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Which Engine Is In My Mk3?!


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#1 Endless Summer

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Posted 10 March 2013 - 10:12 PM

Ladies and Gentleman,

 

I recently purchased a Mondeo MK3 (Lola). She has 03 reg plates but my insurance and DVLA papers show it to be a 2002 model. Before taking possession of the car I went out and bought a Haynes Manual covering Oct 2000 to Jul 2003 Mondeo. 

 

Now I have since come to the understanding that Ford may have incrementally changed certain features of the engine (Turbo, EGR system etc) and as such, I believe that I have purchased the wrong book for my engine! I found this out today when about to fit an EGR blacking plate, she suffers form a lack of power around 1800-2200 RPM and belches a noticeable amount of smoke at this point. Upon popping the bonnet and removing the cover I discovered that my EGR valve is up the front of the engine.

 

 I originally assumed I had a 2.0 TDCI 115 engine but am now unsure! Here is a picture of the engine bay. Can anyone identify which engine I have? 

 

IMG_20130310_144444_m.jpg

 

Edit: Please ignore the filthy state of the engine bay. I haven't yet had a chance to clean it up properly!!



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#2 FOCA

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Posted 10 March 2013 - 10:31 PM

You have a TDCI 2.0L with a front- mounted Pnematic EGR (Euro3 compliant or the equivelant of) VNT/ variable vane turbo with Pnumatically operated / actuator 

 

You can see the common rail so its not a TDDI

 

I can't see but i presume it has a 5-speed box?, if it does the turbo pipes go over the g-box and it has a turbo resonator

 

There is a plate/ sticker on the left-hand side of the engine that will tell you the power output - if it says "115" it means its suposed to be 115PS - 113hp, this was to keep it within a German/ EU tax bracet and when they put "113Hp" cars on the dyno they measured 127Hp out of them, and quite a lot of torque

 

Surprisingly, these engines have a lot of tuning potential (up to a point)/ without spending a fortune - it is basically a shorter-stroke version of the 152Hp 2.2    

 

The EGR can be blanked (solid,(no holes to let gasses through) stainless steel plate) with no problem

 

I will post up a picture of where to fit the blanking plate when i find it  

 

You can fit 2 plates (one in the normal place and one on the cooler at the back) and remove the EGR pipe for a bit more performance/ economy and reliability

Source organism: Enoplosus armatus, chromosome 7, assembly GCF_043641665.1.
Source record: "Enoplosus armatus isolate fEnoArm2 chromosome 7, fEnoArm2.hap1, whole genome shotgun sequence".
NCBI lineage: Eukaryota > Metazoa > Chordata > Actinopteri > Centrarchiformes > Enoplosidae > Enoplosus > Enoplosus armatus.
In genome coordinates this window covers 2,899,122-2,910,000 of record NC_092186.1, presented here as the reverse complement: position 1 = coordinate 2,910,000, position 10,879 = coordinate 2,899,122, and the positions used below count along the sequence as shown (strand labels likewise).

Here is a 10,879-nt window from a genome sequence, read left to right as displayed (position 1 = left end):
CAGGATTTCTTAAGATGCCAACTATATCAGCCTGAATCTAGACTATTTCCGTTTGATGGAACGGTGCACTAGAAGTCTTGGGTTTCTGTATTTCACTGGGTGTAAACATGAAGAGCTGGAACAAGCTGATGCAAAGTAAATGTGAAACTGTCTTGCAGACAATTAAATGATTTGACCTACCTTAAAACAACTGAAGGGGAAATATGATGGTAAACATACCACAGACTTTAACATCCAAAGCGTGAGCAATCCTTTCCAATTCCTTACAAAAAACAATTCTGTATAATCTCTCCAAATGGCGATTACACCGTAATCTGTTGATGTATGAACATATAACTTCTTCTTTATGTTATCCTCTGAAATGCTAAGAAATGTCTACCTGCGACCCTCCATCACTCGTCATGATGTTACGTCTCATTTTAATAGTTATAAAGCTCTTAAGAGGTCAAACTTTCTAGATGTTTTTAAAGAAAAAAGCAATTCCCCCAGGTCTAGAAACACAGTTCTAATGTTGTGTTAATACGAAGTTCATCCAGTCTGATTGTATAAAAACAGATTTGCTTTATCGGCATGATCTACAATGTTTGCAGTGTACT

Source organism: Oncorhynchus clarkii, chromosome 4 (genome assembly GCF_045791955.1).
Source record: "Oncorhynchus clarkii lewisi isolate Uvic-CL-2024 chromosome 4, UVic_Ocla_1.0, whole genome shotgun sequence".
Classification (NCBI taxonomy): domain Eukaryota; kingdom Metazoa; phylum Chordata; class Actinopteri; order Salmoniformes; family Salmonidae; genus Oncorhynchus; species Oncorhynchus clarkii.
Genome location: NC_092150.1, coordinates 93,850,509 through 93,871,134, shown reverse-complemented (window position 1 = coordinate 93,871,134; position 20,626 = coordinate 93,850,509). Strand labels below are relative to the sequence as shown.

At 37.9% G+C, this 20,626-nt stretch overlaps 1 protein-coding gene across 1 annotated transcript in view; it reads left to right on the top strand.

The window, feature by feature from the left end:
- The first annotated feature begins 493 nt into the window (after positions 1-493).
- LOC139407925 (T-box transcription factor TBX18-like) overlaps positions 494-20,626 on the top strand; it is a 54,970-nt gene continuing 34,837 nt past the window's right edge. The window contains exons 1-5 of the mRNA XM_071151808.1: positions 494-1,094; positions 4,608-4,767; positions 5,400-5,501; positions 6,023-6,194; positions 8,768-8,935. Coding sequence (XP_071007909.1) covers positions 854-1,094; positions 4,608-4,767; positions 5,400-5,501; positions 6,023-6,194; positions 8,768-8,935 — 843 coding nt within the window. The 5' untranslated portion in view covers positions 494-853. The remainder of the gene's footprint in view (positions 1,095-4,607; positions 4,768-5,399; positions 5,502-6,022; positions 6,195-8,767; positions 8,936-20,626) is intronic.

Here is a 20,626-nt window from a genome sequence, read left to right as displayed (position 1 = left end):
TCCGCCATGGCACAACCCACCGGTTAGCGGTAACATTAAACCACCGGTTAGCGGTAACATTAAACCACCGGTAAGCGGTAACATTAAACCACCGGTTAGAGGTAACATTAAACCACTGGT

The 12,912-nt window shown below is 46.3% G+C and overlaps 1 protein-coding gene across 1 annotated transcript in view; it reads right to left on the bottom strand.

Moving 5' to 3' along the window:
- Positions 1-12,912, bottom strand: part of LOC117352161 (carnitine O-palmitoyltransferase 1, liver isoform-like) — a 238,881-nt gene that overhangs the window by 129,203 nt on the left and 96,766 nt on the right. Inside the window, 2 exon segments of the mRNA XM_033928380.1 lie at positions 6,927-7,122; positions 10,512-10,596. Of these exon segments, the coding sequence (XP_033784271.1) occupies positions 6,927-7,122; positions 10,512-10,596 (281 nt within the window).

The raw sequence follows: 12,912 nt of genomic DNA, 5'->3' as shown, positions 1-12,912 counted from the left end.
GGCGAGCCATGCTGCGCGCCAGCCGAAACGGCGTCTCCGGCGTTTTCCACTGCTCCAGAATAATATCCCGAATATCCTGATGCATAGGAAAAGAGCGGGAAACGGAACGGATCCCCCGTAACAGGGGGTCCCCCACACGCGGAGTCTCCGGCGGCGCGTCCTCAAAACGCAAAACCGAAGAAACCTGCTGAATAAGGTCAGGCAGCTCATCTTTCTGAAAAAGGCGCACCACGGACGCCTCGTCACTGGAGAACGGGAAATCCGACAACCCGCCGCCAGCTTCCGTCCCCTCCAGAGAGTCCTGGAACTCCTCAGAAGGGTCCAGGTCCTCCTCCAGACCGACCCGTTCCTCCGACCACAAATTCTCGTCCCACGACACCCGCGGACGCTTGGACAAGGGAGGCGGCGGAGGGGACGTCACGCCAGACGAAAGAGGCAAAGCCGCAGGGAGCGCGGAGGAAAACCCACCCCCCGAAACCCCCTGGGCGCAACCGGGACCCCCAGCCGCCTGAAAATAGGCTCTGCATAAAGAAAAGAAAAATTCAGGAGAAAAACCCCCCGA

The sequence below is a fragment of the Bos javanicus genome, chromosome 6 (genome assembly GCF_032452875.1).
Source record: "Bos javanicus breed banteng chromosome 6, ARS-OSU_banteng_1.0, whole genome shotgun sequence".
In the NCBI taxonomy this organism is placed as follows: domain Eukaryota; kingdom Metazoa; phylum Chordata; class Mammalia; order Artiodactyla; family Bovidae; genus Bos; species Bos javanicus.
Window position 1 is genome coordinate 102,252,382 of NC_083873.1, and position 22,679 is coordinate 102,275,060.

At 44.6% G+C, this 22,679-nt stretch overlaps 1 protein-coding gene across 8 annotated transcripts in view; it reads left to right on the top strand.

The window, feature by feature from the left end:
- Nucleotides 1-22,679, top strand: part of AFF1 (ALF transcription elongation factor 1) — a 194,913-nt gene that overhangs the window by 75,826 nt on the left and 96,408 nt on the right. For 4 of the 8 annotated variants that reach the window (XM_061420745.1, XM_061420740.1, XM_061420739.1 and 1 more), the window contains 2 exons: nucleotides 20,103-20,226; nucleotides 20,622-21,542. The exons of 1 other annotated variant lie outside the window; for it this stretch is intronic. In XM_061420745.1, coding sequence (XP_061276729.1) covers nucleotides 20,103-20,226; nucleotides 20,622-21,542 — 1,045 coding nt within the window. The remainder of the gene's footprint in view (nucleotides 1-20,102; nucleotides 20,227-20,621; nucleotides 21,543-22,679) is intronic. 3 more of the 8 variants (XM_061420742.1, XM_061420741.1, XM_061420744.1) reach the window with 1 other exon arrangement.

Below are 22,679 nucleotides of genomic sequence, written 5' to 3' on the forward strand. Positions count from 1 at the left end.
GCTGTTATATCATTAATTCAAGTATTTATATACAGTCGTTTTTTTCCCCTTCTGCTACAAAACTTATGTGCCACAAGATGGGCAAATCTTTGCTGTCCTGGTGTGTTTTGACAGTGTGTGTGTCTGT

PS - the hose just under the EGR valve tends to split - this would cause lack of boost/ power and exessive smoke  

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  • egr valve locationfor plate -.jpg


#3 Endless Summer

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Posted 10 March 2013 - 10:41 PM

Hi Foca,

 

It is a 5-speed manual, yeah. The air intake pipe seems to come up from under the engine directly into the EGR, couldn't see the intercooler, but it was getting late and snowing...

 

So did Ford simply switch the location of the EGR part way through the model run, or are models with rear EGR's near the turbo just the TDDI models?

 

I believe the blanking plate slots in between the EGR and the pipe running horizontal in front of the engine? 

 

Thanks!

 

Edit: Thanks again Foca. The hose looks tough to inspect without removing the EGR. Guess I can do this when cleaning out the intake manifold...



#4 stef123

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Posted 10 March 2013 - 10:41 PM

also if you are having problems with the egr and black smoke, now is the time to remove it and the intake manifold if necessary to clean the soot out of them



#5 BigD

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Posted 10 March 2013 - 10:41 PM

Also, go to "vehicle enquiry" and put your reg number in.  That should tell you.

 

https://www.taxdisc....?skin=directgov

 

[edit] Strike that.  Thought it did, but it doesn't (at least, not for mine).  Was sure it used to.



#6 Endless Summer

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Posted 10 March 2013 - 10:47 PM

also if you are having problems with the egr and black smoke, now is the time to remove it and the intake manifold if necessary to clean the soot out of them

Hi Stef,